Some of the kooky, gleefully morbid, poppy songs become forgettable the moment I heard them, while others will stay with me forever.  The show has the same “feel” as other edgy shows featuring youthful characters: The 25th Annual Putnam County Spelling Bee with its character songs presented in a contest of sorts (instead of a winner of the Bee, here you get to go back to the land of the living), and  the dark, pointed, uncomfortable  hilarity of Heathers: The Musical.  You can see why the young folk are taken with it.  In snippets, RIDE THE CYCLONE is a hit or miss affair, but when we look back at the overall show, we feel overwhelmed. It’s a work that must be experienced by anyone who wants to feel the current pulse of musical theatre.  I have often compared shows to rollercoaster rides, and it’s certainly no stretch of the imagination to compare this one as well.  It’s all about the ride as life, where we must embrace every moment of every day, where we should not let any moment go to waste, to lift our arms in the air as we scream with joy or horror.  Because someday, either too soon or so far away, we are all going to ride the Cyclone. 

The performances of the young USF cast are all quite strong, with one performer so out of the world glorious that it left me reeling afterwards (I'll get to her later).

Ashley Browning is a force as a pink-ponytailed Ocean, the annoying overachiever stereotype (think of a combination of Logainne and Marcy from Spelling Bee).  She’s thrilling in her big number, “What the World Needs.” Adrian DeLaRosa is equally wonderful as Noel, whose “Noel’s Lament” got one of the strongest ovations of the night. And Preston Kifer shows great range as the Ukrainian, Mischa, and even gets to showcase mad rapper skills in “This Song Is Awesome.”   

Sam Lipsey stands out as Ricky, the nerdy one-time mute who has such an active imagination that he transports us into another universe, even wearing a cheesy Fifties sci-fi alien costume complete with eyebrow-raising cod piece. The talented Kalysto Williams, with braided aqua hair, gets one of best songs of the show, “Sugar Cloud,” donning a gown covered with numerous teddy bear stuffed animals. She’s terrific as “the nicest girl in school,” the kid who will never leave her small town, and her story about losing her virginity in a Port-O-Potty just hours before her fated ride on the Cyclone is heartbreaking.

These characters get to sing their hearts out, almost literally, surrounded by supremely energetic and balletic dancing rats: Kelita Glaesmer, Sansi Pokharel and the amazing Ricky Hall.  Amelia Soell is splendid as both a rat and as Mischa’s girlfriend, Talia, showcasing herself as an outstanding dancer.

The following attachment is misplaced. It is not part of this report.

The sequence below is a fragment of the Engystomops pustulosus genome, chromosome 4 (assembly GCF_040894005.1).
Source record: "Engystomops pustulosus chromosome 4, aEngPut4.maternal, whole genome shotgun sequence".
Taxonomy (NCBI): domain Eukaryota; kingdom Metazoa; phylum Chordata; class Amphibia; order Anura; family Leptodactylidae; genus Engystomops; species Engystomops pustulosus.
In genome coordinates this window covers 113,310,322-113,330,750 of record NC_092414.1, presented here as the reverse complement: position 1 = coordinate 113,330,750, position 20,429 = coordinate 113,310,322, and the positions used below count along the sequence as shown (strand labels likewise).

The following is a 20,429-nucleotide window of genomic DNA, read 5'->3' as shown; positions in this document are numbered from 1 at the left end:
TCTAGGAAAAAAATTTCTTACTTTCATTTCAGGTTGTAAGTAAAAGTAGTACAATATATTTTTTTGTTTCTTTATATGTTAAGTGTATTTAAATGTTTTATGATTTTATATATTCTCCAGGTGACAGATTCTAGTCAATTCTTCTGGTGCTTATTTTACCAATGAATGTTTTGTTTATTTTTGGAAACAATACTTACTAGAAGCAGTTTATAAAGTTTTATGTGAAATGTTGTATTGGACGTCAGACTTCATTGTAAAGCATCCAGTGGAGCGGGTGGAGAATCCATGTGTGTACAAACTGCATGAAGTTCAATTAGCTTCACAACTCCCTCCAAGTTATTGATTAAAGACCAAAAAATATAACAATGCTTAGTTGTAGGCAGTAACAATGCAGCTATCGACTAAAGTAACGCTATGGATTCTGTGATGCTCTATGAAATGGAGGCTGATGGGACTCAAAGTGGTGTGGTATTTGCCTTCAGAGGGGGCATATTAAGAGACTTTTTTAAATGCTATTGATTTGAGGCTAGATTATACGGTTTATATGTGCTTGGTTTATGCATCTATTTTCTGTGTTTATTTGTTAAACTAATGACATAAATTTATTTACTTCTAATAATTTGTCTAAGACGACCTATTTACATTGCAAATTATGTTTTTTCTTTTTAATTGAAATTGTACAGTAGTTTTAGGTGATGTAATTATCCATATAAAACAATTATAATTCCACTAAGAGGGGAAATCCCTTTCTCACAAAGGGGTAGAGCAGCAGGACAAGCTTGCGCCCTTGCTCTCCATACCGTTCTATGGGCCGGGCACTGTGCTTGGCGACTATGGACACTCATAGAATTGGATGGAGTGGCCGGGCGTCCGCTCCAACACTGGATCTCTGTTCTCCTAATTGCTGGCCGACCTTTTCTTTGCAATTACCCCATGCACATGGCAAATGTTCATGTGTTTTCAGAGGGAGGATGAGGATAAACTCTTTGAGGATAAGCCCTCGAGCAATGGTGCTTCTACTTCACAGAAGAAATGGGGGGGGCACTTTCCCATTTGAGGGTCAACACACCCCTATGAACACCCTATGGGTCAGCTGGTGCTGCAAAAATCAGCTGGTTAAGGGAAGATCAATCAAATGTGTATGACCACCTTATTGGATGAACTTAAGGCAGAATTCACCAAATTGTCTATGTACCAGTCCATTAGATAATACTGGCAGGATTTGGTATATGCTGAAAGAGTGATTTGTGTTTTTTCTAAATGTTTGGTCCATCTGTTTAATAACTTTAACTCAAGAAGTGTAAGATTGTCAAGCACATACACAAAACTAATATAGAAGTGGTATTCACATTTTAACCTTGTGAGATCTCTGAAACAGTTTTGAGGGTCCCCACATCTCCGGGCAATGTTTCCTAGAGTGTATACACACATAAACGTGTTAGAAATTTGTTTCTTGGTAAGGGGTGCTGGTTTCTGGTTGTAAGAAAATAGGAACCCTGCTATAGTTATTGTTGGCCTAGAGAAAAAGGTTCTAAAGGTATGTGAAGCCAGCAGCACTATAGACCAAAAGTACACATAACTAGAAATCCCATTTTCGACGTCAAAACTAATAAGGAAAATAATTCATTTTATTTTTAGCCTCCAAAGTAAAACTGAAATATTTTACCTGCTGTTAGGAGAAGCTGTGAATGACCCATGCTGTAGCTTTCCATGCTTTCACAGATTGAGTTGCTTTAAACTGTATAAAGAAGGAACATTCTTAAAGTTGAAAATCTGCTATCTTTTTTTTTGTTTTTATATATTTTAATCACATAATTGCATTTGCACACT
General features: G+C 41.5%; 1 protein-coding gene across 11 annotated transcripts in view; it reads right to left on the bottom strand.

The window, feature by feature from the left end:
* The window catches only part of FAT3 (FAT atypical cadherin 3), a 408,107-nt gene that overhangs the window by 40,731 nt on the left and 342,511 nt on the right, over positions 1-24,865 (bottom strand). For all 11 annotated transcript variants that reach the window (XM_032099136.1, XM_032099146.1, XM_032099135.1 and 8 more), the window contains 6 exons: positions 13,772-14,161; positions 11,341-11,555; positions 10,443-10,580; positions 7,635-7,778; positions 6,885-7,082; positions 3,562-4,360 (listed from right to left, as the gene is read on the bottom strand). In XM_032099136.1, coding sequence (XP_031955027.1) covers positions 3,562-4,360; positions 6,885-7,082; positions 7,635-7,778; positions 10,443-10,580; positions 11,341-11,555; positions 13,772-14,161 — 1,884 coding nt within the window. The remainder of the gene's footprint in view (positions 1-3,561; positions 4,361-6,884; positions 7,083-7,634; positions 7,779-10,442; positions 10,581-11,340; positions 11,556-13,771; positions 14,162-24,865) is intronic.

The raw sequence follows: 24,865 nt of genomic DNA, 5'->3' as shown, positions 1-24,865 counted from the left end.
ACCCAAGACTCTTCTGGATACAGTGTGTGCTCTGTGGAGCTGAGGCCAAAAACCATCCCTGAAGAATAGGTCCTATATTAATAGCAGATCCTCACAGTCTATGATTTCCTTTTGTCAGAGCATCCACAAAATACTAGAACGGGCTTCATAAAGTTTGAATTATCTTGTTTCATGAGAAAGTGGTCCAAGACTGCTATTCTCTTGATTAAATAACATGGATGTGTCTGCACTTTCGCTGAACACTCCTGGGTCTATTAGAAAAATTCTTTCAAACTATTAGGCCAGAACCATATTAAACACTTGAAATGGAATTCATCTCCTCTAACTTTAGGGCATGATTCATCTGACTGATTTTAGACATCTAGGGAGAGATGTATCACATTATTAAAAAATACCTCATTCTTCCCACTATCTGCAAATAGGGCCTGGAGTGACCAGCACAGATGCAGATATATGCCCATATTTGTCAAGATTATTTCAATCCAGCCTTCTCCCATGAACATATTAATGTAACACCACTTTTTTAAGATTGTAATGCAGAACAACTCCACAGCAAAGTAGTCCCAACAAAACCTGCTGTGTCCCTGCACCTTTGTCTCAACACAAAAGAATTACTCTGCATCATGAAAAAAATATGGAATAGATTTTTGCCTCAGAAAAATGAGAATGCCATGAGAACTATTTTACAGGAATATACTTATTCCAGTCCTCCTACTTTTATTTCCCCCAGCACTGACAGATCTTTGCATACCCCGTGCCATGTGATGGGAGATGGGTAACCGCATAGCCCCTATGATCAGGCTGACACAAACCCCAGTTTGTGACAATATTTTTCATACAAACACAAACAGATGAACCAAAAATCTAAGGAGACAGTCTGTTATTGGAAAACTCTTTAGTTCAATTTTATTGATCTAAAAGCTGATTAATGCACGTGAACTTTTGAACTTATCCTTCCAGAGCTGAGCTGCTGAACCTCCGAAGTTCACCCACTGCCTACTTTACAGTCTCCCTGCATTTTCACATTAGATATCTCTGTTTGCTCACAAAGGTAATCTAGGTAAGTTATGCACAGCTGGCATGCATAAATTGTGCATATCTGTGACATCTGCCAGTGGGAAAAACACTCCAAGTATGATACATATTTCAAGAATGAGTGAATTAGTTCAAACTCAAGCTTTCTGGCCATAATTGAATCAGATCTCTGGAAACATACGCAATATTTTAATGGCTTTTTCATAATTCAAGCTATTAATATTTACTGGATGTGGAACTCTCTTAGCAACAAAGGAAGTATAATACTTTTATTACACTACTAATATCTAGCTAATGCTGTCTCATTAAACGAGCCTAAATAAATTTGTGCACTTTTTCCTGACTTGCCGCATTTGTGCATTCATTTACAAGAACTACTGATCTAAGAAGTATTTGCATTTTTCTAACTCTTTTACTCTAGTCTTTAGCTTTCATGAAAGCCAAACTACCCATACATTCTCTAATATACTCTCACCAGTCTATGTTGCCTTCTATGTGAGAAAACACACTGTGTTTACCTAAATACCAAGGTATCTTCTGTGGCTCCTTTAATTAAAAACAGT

But my choice for best in this production, and one of the best performances I have seen of late, is Jalyn King as Jane Doe, a beheaded victim of the ride that no one can identify. 

Ms. King sports a Mary Pickford hairstyle and, walking almost hunchbacked, carts around a decapitated doll.  Her eerie saucer-wide dead eyes, similar to those “Love Is” children cartoons, reminded me of one of the Hale Bop cult members or maybe one of the Manson Family girls. There’s something otherworldly about her, like a zombie in Dawn of the Dead but maybe even creepier.  And also lovelier.  When she sings “The Ballad of Jane Doe,” with the other cast members twirling umbrellas,  it’s beyond angelic, more than just heavenly.  This is one of those performances that whisks you away with a voice so rare to hear, so pure that the words “lovely” or “spellbinding” just don’t seem good enough to rightfully capture it.  When she sang, I just wrote “Wow!” in my notebook and let her carry me away into  another world.  I have seen and will have seen many marvelous musical moments in performances this year, but I don’t think any will come close to matching the agonizing ecstasy of her work here. 

Jalyn King.  Remember that name.

The show is stunningly directed by the visionary Clareann Despain, who has created a production where all facets work on all cylinders.  Sean McDonald’s choreography is inspired and lively. The show’s musical director, the supremely talented Latoya McCormick-Hutchinson, gets sensational work from her singers.  She also leads the tight band, with Alex Braman on bass (and donning rat-ears as Virgil), Alexander Truver on guitar, Chistopher Bracco on drums, and Xandler McColley (along with Ms. McCormick-Hutchinson) on keyboards. 

Nice work by scenic designers Kristen Martino and Helouise Duna, costume designer Katy Mann (I won’t ever forget Contance’s low rent teddy bear gown or Ricky’s goofy alien getup), and Beau Edwardson’s appropriate lighting design.  Zaira Finderson’s projections add to the production, especially the cheesily sweet yearbook-like slideshows that introduce each dead contestant.

Now that I know what all the buzz is about, it’s time for you to experience it as well.  And you have two more chances to see RIDE THE CYCLONE: Tonight (Saturday, September 30th at 7:30 PM) and tomorrow (Sunday, October 1st at 3:00 PM). The show is free, so come early and be prepared to wait in a long line with other musical theatre lovers.  And when it’s over, when a winner is chosen for more life while the others ride the Cyclone into the unknown, you too will be buzzing about it.  And hopefully you’ll agree: This is one USF production that is to die for.